Incandescent lightbulbs or LEDs? Let’s put things into perspective.
The whole question started when a lightbulb in my single-unit house went out. Being someone who’d only just started living alone recently, needless to say I was dead clueless as to how adulting works. Even the thought of changing my light bulb was nerve-wracking to say the least.
So there I was, standing in front of a huge shelf filled with lightbulbs. Rows and rows of bulbs, all in different shape and sizes. Bulbs in brands that I’d never heard of. Bulbs in shades of colour I didn’t even know existed. Bulbs of different types and wattages and socket-sizes and goodness knows what.
It was then that I realised, I probably should’ve researched a bit more before coming here.
Just when I thought things couldn’t get more complicated, I took a closer look and noticed the most surprising variation yet: some of them were actually priced differently.
I’m talking about a difference so substantial, I had to check whether the boxes had one bulb in them or three.
Turns out, the more expensive kind of bulbs were LEDs, or Light Emitting Diodes. They used a lighting mechanism very different from the normal “heat a wire till it glows” technique used in ordinary incandescent lightbulbs.
Were all these lightbulbs even compatible? What even was the shade of lighting I’d been having in my bathroom all this time? Is spending that much money on a LED worth it? I could have easily get three normal lightbulbs for the same price.
“One bad choice and I could end up burning the bulb — and the rest of my house with it”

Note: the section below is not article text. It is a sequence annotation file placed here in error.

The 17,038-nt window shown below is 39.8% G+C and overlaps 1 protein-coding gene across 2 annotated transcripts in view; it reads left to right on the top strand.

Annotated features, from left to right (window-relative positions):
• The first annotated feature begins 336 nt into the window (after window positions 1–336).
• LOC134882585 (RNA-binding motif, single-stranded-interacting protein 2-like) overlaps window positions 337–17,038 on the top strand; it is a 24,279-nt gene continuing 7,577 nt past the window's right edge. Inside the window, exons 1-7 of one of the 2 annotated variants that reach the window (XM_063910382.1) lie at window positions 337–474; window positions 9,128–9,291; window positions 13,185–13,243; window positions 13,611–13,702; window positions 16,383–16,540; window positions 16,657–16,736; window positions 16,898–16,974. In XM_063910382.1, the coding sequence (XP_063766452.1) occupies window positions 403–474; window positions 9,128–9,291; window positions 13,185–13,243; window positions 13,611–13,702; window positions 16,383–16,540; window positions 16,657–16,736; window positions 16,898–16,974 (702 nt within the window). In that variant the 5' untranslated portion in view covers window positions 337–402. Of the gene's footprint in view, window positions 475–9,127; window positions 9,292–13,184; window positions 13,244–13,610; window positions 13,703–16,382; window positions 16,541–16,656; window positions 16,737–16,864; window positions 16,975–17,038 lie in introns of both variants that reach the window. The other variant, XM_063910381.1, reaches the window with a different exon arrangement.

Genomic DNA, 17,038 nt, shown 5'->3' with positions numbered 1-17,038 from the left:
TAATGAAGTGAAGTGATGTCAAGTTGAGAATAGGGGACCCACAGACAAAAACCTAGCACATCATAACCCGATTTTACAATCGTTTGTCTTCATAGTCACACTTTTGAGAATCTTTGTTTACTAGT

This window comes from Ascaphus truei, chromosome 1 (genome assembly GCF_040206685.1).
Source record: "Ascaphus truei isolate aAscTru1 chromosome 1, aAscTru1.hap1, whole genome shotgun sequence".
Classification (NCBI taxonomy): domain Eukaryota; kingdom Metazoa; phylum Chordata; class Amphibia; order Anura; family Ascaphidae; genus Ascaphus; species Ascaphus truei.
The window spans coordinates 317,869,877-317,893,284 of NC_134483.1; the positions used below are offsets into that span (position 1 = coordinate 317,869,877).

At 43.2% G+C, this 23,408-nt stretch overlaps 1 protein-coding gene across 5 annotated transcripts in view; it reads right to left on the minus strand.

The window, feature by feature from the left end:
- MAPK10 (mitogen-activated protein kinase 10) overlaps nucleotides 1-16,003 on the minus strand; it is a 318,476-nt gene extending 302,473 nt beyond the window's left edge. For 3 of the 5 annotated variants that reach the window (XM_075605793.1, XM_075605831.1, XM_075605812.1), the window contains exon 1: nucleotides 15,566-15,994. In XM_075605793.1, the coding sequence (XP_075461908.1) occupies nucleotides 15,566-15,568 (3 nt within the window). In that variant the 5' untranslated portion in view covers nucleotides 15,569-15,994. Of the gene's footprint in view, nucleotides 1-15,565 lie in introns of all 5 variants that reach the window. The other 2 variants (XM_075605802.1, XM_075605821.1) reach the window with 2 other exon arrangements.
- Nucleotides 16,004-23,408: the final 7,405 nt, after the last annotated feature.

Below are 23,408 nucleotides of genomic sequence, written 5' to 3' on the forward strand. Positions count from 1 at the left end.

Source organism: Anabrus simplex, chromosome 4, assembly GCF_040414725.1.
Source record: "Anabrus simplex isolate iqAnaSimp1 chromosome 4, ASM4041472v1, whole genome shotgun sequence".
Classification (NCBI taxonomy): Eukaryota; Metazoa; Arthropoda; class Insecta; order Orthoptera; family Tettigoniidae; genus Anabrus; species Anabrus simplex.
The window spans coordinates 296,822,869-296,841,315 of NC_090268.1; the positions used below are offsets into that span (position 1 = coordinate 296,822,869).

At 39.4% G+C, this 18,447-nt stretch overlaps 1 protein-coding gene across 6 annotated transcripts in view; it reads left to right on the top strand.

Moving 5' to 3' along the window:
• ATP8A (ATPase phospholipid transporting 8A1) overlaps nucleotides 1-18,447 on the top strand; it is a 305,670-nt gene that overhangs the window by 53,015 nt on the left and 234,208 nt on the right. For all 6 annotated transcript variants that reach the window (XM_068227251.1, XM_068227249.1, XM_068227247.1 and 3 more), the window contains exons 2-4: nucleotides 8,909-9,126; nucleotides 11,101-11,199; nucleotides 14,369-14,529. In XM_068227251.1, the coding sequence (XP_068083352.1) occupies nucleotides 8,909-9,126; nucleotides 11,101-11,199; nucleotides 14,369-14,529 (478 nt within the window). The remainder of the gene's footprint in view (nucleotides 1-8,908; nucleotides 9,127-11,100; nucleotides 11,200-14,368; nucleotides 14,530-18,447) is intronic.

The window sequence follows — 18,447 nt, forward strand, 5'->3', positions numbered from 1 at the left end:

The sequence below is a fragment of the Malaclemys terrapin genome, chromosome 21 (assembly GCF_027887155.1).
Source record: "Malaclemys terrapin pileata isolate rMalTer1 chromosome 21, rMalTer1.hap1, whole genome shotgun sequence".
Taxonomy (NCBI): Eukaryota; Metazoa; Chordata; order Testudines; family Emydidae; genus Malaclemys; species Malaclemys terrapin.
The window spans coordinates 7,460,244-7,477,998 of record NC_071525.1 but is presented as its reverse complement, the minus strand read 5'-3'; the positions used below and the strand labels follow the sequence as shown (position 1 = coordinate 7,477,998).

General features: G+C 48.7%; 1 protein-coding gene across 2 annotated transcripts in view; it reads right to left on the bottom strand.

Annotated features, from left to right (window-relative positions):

I would be lying if I said the thought didn’t occur to me once. That one moment, however, was all it took for me to muster my courage and ask the staff for some suggestions. And right away, he escorted me to a section with light bulbs similar to my burnt one in terms of type and power rating.
I didn’t doubt his decision (not that I could afford to) just as how I didn’t want to end up burning down my place. Hence I left the shop with my brand new 45W bulb.
Based on the power rating, you can probably guess that it’s an incandescent light bulb, the traditional ones that appear in every light bulb clip art.
As despite me not questioning the shop for not introducing more of his store’s wide selection of light bulbs, I couldn’t help but wonder about the effect it has on my electricity consumption. It’s no coincidence that I ended up calculating and analysing my bills in the next few months. After all, it isn’t wise for a student living alone to spend unnecessary money on low-efficiency lighting, is it?
One thing led to another and I find myself learning more on how we consume electricity with all that lighting around us.
You’d be surprised by how rich the history of lightbulb really is. We have evolved from using the traditional and iconic incandescent lightbulb, to the more-evolved halogen lightbulb, and now finally to the glorified LED.